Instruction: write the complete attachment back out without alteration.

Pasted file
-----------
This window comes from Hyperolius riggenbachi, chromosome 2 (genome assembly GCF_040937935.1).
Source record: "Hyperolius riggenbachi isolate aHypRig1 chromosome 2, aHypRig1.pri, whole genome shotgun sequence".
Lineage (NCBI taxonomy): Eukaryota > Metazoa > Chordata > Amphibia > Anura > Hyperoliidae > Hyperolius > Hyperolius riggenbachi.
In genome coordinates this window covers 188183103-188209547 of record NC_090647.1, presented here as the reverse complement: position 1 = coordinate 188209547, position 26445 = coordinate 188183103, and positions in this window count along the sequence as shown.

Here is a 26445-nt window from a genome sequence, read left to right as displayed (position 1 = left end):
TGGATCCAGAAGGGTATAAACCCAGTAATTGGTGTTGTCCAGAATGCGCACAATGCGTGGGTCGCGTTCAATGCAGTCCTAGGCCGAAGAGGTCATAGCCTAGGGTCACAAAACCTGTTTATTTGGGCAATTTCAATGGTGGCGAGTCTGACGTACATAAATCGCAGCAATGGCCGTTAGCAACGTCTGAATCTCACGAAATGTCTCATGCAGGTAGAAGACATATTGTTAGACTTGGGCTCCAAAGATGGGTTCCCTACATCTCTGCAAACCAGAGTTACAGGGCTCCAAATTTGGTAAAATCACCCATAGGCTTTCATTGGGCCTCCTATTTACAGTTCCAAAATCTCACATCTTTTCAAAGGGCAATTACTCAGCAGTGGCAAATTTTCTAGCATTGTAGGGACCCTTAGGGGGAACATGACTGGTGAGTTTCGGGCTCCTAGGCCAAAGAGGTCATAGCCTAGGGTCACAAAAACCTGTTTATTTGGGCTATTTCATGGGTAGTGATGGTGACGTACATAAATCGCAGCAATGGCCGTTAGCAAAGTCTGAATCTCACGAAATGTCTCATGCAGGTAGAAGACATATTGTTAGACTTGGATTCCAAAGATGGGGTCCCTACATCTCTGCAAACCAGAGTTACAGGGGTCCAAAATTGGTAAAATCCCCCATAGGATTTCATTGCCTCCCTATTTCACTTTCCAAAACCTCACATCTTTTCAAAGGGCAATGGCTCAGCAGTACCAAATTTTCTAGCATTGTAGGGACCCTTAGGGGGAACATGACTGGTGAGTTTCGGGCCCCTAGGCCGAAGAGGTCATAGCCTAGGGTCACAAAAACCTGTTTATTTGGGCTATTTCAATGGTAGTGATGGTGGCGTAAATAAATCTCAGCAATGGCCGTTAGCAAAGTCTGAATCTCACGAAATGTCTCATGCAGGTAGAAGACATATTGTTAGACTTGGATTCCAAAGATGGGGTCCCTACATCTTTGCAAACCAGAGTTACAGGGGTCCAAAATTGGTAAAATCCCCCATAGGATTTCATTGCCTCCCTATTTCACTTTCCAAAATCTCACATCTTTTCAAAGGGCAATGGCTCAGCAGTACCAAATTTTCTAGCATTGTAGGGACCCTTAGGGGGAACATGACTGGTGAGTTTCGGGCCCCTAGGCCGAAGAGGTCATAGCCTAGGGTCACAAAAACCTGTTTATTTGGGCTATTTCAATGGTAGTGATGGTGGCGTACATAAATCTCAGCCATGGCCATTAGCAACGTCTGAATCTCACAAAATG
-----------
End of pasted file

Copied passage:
This window comes from Hyperolius riggenbachi, chromosome 2 (genome assembly GCF_040937935.1).
Source record: "Hyperolius riggenbachi isolate aHypRig1 chromosome 2, aHypRig1.pri, whole genome shotgun sequence".
Lineage (NCBI taxonomy): Eukaryota > Metazoa > Chordata > Amphibia > Anura > Hyperoliidae > Hyperolius > Hyperolius riggenbachi.
In genome coordinates this window covers 188183103-188209547 of record NC_090647.1, presented here as the reverse complement: position 1 = coordinate 188209547, position 26445 = coordinate 188183103, and positions in this window count along the sequence as shown.

Here is a 26445-nt window from a genome sequence, read left to right as displayed (position 1 = left end):
TGGATCCAGAAGGGTATAAACCCAGTAATTGGTGTTGTCCAGAATGCGCACAATGCGTGGGTCGCGTTCAATGCAGTCCTAGGCCGAAGAGGTCATAGCCTAGGGTCACAAAACCTGTTTATTTGGGCAATTTCAATGGTGGCGAGTCTGACGTACATAAATCGCAGCAATGGCCGTTAGCAACGTCTGAATCTCACGAAATGTCTCATGCAGGTAGAAGACATATTGTTAGACTTGGGCTCCAAAGATGGGTTCCCTACATCTCTGCAAACCAGAGTTACAGGGCTCCAAATTTGGTAAAATCACCCATAGGCTTTCATTGGGCCTCCTATTTACAGTTCCAAAATCTCACATCTTTTCAAAGGGCAATTACTCAGCAGTGGCAAATTTTCTAGCATTGTAGGGACCCTTAGGGGGAACATGACTGGTGAGTTTCGGGCTCCTAGGCCAAAGAGGTCATAGCCTAGGGTCACAAAAACCTGTTTATTTGGGCTATTTCATGGGTAGTGATGGTGACGTACATAAATCGCAGCAATGGCCGTTAGCAAAGTCTGAATCTCACGAAATGTCTCATGCAGGTAGAAGACATATTGTTAGACTTGGATTCCAAAGATGGGGTCCCTACATCTCTGCAAACCAGAGTTACAGGGGTCCAAAATTGGTAAAATCCCCCATAGGATTTCATTGCCTCCCTATTTCACTTTCCAAAACCTCACATCTTTTCAAAGGGCAATGGCTCAGCAGTACCAAATTTTCTAGCATTGTAGGGACCCTTAGGGGGAACATGACTGGTGAGTTTCGGGCCCCTAGGCCGAAGAGGTCATAGCCTAGGGTCACAAAAACCTGTTTATTTGGGCTATTTCAATGGTAGTGATGGTGGCGTAAATAAATCTCAGCAATGGCCGTTAGCAAAGTCTGAATCTCACGAAATGTCTCATGCAGGTAGAAGACATATTGTTAGACTTGGATTCCAAAGATGGGGTCCCTACATCTTTGCAAACCAGAGTTACAGGGGTCCAAAATTGGTAAAATCCCCCATAGGATTTCATTGCCTCCCTATTTCACTTTCCAAAATCTCACATCTTTTCAAAGGGCAATGGCTCAGCAGTACCAAATTTTCTAGCATTGTAGGGACCCTTAGGGGGAACATGACTGGTGAGTTTCGGGCCCCTAGGCCGAAGAGGTCATAGCCTAGGGTCACAAAAACCTGTTTATTTGGGCTATTTCAATGGTAGTGATGGTGGCGTACATAAATCTCAGCCATGGCCATTAGCAACGTCTGAATCTCACAAAATG